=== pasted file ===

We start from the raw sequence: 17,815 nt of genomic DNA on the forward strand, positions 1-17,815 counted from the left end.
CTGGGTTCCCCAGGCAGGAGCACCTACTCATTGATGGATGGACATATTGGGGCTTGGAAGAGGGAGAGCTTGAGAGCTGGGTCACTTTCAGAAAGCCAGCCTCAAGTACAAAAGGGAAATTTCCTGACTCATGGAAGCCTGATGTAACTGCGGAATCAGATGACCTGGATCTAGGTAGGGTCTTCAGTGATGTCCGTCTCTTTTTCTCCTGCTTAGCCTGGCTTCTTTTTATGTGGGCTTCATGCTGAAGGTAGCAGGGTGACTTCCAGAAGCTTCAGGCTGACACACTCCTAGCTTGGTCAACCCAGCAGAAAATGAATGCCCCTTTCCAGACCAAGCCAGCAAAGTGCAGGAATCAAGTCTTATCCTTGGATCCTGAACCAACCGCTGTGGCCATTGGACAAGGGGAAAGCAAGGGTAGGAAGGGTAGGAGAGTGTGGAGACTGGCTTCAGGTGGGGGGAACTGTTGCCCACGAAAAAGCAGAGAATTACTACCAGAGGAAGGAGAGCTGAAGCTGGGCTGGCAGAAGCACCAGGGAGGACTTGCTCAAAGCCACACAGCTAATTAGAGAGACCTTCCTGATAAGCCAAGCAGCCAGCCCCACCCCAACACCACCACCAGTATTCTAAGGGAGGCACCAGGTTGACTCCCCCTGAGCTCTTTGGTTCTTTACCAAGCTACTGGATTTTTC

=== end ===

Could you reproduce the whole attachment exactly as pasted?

We start from the raw sequence: 17,815 nt of genomic DNA on the forward strand, positions 1-17,815 counted from the left end.
CTGGGTTCCCCAGGCAGGAGCACCTACTCATTGATGGATGGACATATTGGGGCTTGGAAGAGGGAGAGCTTGAGAGCTGGGTCACTTTCAGAAAGCCAGCCTCAAGTACAAAAGGGAAATTTCCTGACTCATGGAAGCCTGATGTAACTGCGGAATCAGATGACCTGGATCTAGGTAGGGTCTTCAGTGATGTCCGTCTCTTTTTCTCCTGCTTAGCCTGGCTTCTTTTTATGTGGGCTTCATGCTGAAGGTAGCAGGGTGACTTCCAGAAGCTTCAGGCTGACACACTCCTAGCTTGGTCAACCCAGCAGAAAATGAATGCCCCTTTCCAGACCAAGCCAGCAAAGTGCAGGAATCAAGTCTTATCCTTGGATCCTGAACCAACCGCTGTGGCCATTGGACAAGGGGAAAGCAAGGGTAGGAAGGGTAGGAGAGTGTGGAGACTGGCTTCAGGTGGGGGGAACTGTTGCCCACGAAAAAGCAGAGAATTACTACCAGAGGAAGGAGAGCTGAAGCTGGGCTGGCAGAAGCACCAGGGAGGACTTGCTCAAAGCCACACAGCTAATTAGAGAGACCTTCCTGATAAGCCAAGCAGCCAGCCCCACCCCAACACCACCACCAGTATTCTAAGGGAGGCACCAGGTTGACTCCCCCTGAGCTCTTTGGTTCTTTACCAAGCTACTGGATTTTTC